Wear This Winter Right
by Paul Wolf
Back in the day, mom made sure you donned your wool long johns before sending you out in the snow. One sled ride later your clothes were soaked through, but at least you smelled like wet dog.
These days, the snow savvy recommend high-performance, hydrophobic, moisture-wicking synthetic long underwear. No more ice-encrusted, eau de canine clothing for this generation of winter sports lovers.
From hiking trips to snowboarding, when it comes to winter sports, staying dry and protecting yourself from the wind is everything.
No one knows this better than Liv Arnesen and Ann Bancroft, two women who intend to make history by trekking across Antarctica.
Bancroft and Arnesen have selected their wardrobe to be tough enough for the tundra. They’ll be camping in icy conditions, so layers including a down jacket, pullovers with wicking (a moisture-repellent material), camp pants with a high back, and long underwear are essential.
While wicking garments are not new, the variety of these moisture-repellent products has increased substantially in recent years. Underwear, socks, gloves, hats, vests, camisoles even bras can be found in this moisture-resistant fabric.
These garments also come in a range of prices. A top-bottom set of long underwear will run you anywhere from $40 to $150. The top-of-the-line stuff is generally superior to the bargain pieces, says Kelly Knight, store manager of Ski Chalet in Arlington, Va.
Do you need to spend top-dollar to stay dry? That depends on what you plan to do, says Knight. The occasional snowshoer may not want to make same investment as an avid skier.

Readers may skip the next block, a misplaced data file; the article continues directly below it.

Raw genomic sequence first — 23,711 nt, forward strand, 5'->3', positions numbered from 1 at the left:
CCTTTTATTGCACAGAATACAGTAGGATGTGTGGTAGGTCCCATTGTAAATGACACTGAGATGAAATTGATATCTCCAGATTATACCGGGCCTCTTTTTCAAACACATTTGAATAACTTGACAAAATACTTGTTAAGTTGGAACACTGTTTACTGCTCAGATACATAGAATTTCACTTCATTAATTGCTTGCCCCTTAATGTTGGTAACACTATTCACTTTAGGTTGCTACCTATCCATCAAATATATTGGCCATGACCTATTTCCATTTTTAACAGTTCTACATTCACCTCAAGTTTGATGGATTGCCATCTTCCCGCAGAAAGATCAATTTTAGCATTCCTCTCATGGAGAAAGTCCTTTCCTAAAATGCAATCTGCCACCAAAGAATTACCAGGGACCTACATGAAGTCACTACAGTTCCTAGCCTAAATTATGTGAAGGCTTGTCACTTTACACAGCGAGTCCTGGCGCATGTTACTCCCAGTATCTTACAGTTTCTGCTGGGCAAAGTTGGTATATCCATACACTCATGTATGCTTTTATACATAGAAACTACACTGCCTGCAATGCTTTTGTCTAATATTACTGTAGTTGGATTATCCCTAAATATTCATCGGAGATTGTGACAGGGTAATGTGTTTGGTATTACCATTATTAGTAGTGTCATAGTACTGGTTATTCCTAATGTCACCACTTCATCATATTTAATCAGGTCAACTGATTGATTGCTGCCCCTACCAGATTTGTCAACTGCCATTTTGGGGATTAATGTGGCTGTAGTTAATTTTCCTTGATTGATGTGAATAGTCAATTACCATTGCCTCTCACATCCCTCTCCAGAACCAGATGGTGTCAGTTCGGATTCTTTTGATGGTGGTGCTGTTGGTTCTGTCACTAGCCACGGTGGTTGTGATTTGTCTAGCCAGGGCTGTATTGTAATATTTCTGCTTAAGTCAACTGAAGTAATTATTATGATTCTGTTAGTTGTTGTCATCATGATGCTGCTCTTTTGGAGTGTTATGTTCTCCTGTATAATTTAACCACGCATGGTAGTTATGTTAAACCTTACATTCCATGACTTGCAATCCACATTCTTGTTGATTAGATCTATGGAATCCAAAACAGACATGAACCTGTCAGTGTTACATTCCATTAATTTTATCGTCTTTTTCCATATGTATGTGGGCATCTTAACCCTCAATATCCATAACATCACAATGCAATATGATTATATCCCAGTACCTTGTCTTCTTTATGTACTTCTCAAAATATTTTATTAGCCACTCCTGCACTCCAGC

It also depends on how much you exert yourself at winter sports. That’s because perspiration is a factor even when the weather is so cold you can’t imagine how it could be, writes Jerry Cinnamon in The Complete Climber’s Handbook. For this reason, what’s underneath is generally more important than what’s on top.
So before you drop serious cash on the latest Gore-tex jacket, consider what’s closer to your heart. “You could have the most expensive, highest-performing parka in the world, but if you don’t have the proper fabric next to your skin, you’ll be miserable,” says Knight.
If you take proper care with your first layer, you may have some wiggle room with the second and third. A second layer is usually more wicking fabrics or, in warmer temperatures, the old standby wool, says Cinnamon. A third layer may not be necessary if temperatures are over 20 degrees. Meanwhile, your outer “shell” should be as much for wind protection as warmth.
When it comes to wind protection, use your head, advises Bancroft. “I wear several layers on my head because your head is sort of the stove pipe,” she says. To lock in heat, she wears a facemask, a headband for added protection around her ears, and a hat on top of that.
Careful planning is the key to maximum comfort in extreme winter weather. “Since it is possible to overdress, you want the versatility of layers,” says Jennifer Feldman, assistant buyer of the Ski Center in Washington, D.C.
Try the layers on together in the store before you buy them. You’re looking for clothing that will give you the greatest warmth and flexibility in movement.